"You would expect that the people who actually have dementia but are being classified as MCR would meet dementia criteria pretty soon over the next 2 or 3 years, but if you take them out, that would suggest that MCR can predict beyond the initial few years and capture cases that are going to develop dementia more than 3 years out," said Dr. Verghese.

MCR also predicted incident cognitive impairment when the analysis was restricted to those with baseline MMSE scores of 28 or more (aHR, 1.65).

MCR was associated with increased risk for Alzheimer disease (AD) dementia in the 2 cohorts that included this subtyping: MAP and ROS, which together included more than 2000 participants. This finding was "surprising" given that in an earlier cohort (the Einstein Aging Study), MCR predicted vascular dementia but not AD, said Dr. Verghese.

Unfortunately, in this new analysis, the studies didn't have vascular subtyping, "so we couldn't say if MCR also predicted vascular dementia", added Dr. Verghese.

"The high agreement in MCR prevalence defined multiple ways and excluding subgroups is reassuring," commented the authors, who also stressed that the association of MCR with clinical dementia subtypes "needs to be further verified."

Enlarging the Pool

Identifying MCR has numerous benefits, Dr. Verghese said. It identifies a group of older adults not encompassed by other predementia syndromes, "so you're enlarging the pool of people, or capturing the people who might not be identified otherwise."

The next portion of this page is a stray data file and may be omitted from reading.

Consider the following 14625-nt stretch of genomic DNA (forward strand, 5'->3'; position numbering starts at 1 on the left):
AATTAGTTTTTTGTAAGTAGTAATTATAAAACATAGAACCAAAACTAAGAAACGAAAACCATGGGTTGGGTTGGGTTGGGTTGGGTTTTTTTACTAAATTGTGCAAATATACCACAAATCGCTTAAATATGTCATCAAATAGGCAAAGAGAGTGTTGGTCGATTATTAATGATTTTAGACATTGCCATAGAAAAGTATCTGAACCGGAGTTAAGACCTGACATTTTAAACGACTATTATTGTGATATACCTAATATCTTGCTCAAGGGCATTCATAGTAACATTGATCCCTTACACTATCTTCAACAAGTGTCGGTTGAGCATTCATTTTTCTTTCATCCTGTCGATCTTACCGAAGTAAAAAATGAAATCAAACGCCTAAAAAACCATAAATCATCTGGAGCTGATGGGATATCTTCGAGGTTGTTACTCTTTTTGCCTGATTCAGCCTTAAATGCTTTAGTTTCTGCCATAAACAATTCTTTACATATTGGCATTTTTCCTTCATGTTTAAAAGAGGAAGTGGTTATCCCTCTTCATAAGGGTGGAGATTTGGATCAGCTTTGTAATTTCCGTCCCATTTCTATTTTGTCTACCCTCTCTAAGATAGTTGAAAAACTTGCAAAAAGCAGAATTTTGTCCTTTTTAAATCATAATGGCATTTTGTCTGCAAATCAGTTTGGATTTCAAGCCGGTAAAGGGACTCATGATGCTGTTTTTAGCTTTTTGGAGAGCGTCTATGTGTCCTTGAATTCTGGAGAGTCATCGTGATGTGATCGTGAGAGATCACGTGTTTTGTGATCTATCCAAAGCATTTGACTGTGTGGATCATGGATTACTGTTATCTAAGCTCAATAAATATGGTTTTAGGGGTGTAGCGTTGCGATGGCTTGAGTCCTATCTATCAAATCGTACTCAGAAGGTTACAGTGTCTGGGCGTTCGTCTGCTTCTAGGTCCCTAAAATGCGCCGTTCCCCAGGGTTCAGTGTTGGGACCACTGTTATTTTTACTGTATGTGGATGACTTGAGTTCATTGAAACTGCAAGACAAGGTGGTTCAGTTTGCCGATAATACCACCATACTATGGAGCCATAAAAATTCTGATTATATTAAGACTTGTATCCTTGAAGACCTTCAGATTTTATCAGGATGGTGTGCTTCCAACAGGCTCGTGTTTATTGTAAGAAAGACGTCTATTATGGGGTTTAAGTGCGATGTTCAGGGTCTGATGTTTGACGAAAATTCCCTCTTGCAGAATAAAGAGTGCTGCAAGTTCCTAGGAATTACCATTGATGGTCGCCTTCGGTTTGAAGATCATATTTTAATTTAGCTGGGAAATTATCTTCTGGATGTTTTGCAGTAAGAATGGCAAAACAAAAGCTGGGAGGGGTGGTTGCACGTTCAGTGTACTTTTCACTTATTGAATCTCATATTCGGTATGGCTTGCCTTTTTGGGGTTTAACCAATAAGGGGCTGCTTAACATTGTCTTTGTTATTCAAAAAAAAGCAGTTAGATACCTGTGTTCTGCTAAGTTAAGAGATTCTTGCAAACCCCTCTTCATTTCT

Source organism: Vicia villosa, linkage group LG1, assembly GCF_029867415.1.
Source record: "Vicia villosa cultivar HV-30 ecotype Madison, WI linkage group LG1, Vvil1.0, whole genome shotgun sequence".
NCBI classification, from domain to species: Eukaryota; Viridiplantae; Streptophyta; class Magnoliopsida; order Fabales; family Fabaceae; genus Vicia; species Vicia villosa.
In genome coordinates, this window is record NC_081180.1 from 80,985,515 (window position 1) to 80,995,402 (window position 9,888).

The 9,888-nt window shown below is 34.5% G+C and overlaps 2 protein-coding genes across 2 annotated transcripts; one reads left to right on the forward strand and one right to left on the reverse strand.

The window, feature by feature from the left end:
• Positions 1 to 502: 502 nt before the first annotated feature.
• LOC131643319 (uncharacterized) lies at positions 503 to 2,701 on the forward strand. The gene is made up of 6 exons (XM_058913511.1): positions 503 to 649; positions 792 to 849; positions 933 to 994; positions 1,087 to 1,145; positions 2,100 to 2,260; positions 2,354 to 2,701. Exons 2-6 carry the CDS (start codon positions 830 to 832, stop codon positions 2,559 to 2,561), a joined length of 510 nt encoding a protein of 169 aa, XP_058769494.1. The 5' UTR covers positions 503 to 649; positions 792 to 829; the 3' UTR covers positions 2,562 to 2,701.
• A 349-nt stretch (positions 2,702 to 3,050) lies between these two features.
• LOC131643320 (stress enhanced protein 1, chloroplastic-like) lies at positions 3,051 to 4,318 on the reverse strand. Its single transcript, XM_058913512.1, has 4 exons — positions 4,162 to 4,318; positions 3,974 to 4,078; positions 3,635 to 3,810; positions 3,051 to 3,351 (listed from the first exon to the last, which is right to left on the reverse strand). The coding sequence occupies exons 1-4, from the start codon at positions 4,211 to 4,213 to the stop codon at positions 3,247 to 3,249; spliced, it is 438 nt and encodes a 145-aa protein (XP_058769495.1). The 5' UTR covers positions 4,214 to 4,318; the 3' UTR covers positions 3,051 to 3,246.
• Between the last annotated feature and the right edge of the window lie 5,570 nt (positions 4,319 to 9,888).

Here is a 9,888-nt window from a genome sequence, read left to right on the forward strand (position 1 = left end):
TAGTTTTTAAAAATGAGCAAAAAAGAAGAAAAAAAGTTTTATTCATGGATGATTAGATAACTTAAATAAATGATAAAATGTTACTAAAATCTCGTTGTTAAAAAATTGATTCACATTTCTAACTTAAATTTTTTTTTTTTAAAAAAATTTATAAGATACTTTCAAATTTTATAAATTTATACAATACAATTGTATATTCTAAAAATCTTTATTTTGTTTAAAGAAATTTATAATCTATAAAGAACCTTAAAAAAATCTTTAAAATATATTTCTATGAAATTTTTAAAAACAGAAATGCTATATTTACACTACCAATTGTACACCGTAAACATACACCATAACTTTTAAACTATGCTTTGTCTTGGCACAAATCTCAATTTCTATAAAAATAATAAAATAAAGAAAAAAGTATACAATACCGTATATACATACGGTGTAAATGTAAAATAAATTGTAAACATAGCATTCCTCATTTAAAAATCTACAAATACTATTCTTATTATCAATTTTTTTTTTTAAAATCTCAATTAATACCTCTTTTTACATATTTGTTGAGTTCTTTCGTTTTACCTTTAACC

Gait speed has a common metric, high reliability between different protocols, and excellent validity in predicting health outcomes, he noted. And, unlike neuropsychological, laboratory, and imaging tests that can detect predementia syndromes, gait speed testing is readily available and practical in most settings.

From a clinician's point of view, the MCR is attractive because of its simplicity, said Dr. Verghese. It doesn't even have to be a doctor using the tool; it could be a nurse, receptionist, or worker out in the field.

The MCR approach "can help streamline high-risk individuals for further investigation, especially in resources-poor settings," noted the authors.

A limitation of the study was that it wasn't totally global and slow gait might vary regionally. However, said the authors, representing all counties may not be feasible.

Gait speed may not be the strongest motoric predictor of dementia, although there's limited information on the predictive validity of other motoric signs for dementia, for example tone or strength.

As well, dementia prevalence may be underestimated with criteria used in the participating studies, particularly in low- and middle-income countries.

Dr. Verghese said he hopes the MCR diagnosis will eventually be used widely — in both developed and developing countries — although it's "still too early" for use in daily clinical practice. "It takes time for these concepts to percolate through the clinical world; clinicians don't change very easily."

Low Cost, Easy to Perform

Asked to comment, Pinky Agarwal, MD, a neurologist and associate clinical professor, University of Washington, Seattle, said identifying predementia is important for both clinical and economic reasons.

"The current recommended cognitive, laboratory, and radiological tests need access to facilities and are very expensive for people in low-income countries and for people with limited insurance in higher-income countries. These tests are also often denied payment by insurance companies."

Not only is the proposed method for identifying predementia "low cost," but it's also easy to perform in a wide variety of settings, said Dr. Agarwal.

No targeted funding is reported for the pooled analysis performed in this study. The authors have disclosed no relevant financial relationships.

Neurology. Published online July 16, 2014. Abstract